NEW YORK – A protocol that standardizes care before, during, and after colorectal surgery cut average hospital stays from almost 6 days to less than 3, reduced complications, and slashed costs an estimated $11,227 per procedure.
“We decided to take a look at our own data, and we saw that a couple of variables were higher than we wanted them to be,” said, a second year surgery resident at Advocate Illinois Masonic Medical Center in Chicago. Length of stay was one. Colorectal surgery patients were staying in the hospital an average 5.65 days, for example.
Their surgical site infection rate also warranted attention, Dr. Bhat said during a poster session at the American College of Surgeons Quality and Safety Conference. The overall complication rate was 6.45%.
“So, we decided to implement this enhanced recovery pathway in the hope that it would, one, get patients out of the hospital faster and allow them to recover at home and, two, decrease the rate of complications, including surgical site infections.”
Prior to the protocol, individual surgeons chose when to initiate fluids, when to discharge a patient, and many other preoperative factors. “Now, care is standardized so that every patient experiences the same pre-, intra-, and postoperative protocol, which leads to better outcomes,” Dr. Bhat said.
The multidisciplinary Enhanced Recovery After Colorectal Surgery (ERACS) pathway also now emphasizes more patient education prior to surgery. “The patients go into surgery having a very clear idea of what they can expect, such as how their pain will be controlled, when they can start liquids, and what their expectations are for ambulation,” she said. “By making patients active participants in their own care, they tend to do better.”
The investigators studied 246 elective colorectal surgery patients at their large, urban, community teaching hospital. They compared outcomes in 2014, versus 2015, to gauge the effectiveness of the ERACS. “The change in length of stay was really rather remarkable,” Dr. Bhat said. In fact, the typical number of days in the hospital decreased by about half from 5.65 to 2.89 days, a statistically significant difference (P less than .0001).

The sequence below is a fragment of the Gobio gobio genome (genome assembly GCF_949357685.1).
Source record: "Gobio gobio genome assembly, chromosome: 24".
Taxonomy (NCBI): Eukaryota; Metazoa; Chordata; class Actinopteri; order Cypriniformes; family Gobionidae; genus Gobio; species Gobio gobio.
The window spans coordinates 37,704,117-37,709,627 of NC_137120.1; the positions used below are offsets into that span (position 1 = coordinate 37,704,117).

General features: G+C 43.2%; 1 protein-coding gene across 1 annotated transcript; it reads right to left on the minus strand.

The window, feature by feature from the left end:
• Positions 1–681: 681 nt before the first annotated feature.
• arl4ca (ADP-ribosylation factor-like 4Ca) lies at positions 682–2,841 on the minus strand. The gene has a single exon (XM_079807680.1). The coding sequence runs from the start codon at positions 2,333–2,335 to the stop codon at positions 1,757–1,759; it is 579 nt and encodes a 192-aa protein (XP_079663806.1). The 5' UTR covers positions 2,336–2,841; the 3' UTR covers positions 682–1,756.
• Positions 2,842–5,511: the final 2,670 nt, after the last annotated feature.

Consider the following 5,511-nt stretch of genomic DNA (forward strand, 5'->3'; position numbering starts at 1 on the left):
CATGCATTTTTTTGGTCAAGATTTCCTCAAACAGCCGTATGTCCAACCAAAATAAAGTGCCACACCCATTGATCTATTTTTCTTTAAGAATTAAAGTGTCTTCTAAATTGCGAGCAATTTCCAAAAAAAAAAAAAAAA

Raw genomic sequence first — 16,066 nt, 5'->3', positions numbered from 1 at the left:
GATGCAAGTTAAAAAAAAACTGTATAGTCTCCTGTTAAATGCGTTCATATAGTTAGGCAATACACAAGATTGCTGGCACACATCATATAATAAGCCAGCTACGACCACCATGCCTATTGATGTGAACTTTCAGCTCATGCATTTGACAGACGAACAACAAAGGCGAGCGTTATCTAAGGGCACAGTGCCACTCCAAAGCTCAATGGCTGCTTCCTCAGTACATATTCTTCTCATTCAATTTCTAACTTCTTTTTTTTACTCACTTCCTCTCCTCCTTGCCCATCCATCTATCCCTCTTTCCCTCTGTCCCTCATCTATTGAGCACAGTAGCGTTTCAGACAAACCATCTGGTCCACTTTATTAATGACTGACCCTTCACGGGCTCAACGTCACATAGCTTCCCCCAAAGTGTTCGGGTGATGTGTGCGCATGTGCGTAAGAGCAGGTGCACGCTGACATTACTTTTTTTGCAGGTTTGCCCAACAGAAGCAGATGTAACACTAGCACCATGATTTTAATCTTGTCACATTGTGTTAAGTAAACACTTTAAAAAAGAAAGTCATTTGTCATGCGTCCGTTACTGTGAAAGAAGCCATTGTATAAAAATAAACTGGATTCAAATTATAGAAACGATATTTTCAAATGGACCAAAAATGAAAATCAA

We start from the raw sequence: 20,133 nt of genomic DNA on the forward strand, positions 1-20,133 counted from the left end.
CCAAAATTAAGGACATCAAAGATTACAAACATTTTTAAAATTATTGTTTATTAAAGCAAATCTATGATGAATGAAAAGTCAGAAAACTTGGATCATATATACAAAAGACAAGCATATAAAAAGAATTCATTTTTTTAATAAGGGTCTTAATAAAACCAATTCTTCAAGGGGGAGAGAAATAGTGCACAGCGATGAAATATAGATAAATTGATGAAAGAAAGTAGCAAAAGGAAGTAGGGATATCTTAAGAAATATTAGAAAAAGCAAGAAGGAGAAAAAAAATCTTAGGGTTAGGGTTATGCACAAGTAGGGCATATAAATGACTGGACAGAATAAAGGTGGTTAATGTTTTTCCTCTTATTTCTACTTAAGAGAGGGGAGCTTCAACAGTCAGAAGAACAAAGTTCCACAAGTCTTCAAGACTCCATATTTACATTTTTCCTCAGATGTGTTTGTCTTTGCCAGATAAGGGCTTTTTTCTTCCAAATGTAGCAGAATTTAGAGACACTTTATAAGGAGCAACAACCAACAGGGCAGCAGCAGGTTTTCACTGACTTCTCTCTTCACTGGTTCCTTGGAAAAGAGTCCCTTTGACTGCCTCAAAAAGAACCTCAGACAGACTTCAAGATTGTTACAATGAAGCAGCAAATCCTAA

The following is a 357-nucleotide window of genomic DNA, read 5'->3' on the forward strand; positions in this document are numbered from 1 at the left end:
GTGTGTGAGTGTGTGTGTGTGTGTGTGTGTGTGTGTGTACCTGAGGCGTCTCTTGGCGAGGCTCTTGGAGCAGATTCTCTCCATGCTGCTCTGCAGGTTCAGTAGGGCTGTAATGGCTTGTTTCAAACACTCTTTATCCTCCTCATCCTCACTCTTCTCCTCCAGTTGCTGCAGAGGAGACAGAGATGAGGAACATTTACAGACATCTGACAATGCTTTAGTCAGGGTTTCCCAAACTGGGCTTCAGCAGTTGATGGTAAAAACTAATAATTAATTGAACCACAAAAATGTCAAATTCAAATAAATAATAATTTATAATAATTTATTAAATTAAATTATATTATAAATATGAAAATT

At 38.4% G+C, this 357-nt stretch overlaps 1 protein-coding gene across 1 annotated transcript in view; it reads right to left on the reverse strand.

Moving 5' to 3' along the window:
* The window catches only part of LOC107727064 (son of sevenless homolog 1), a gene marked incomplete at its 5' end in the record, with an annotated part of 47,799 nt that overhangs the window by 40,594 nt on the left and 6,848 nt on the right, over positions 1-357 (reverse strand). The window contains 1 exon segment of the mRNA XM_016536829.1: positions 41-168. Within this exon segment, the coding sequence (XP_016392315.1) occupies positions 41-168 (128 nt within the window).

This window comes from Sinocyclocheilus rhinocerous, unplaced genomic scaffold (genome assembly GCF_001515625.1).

Historically, “the whole reason we don’t send patients home sooner is we’re worried they’re going to bounce right back, and that’s an issue for the 30-day readmission rate,” Dr. Bhat said. However, the enhanced recovery protocol was designed to minimize that risk, and the study verified that it works. “We wanted to show that you can send patients home safely and also not worry that they would come back more often.”
Patient satisfaction seems higher too. Dr. Bhat added, “Who doesn’t feel better at home?”
“It is pretty remarkable that you can send somebody home in less than 3 days and they don’t come back to the hospital with complications, versus having them stay double that amount of time,” Dr. Bhat said. The direct variable cost was approximately $3,705 lower with the ERACS, and total hospitalization costs decreased by up to $11,227 per patient. For the institution overall, that outcome translated into savings of approximately $1 million for the year.
Dr. Bhat continues to see increasing gains from the protocol ERACS since the study period ended. “Our enhanced recovery pathway is getting better and better and more efficient.” The institution is now looking to expand enhanced recovery protocols to other types of surgery.
Dr. Deepa Bhat had no relevant financial disclosures.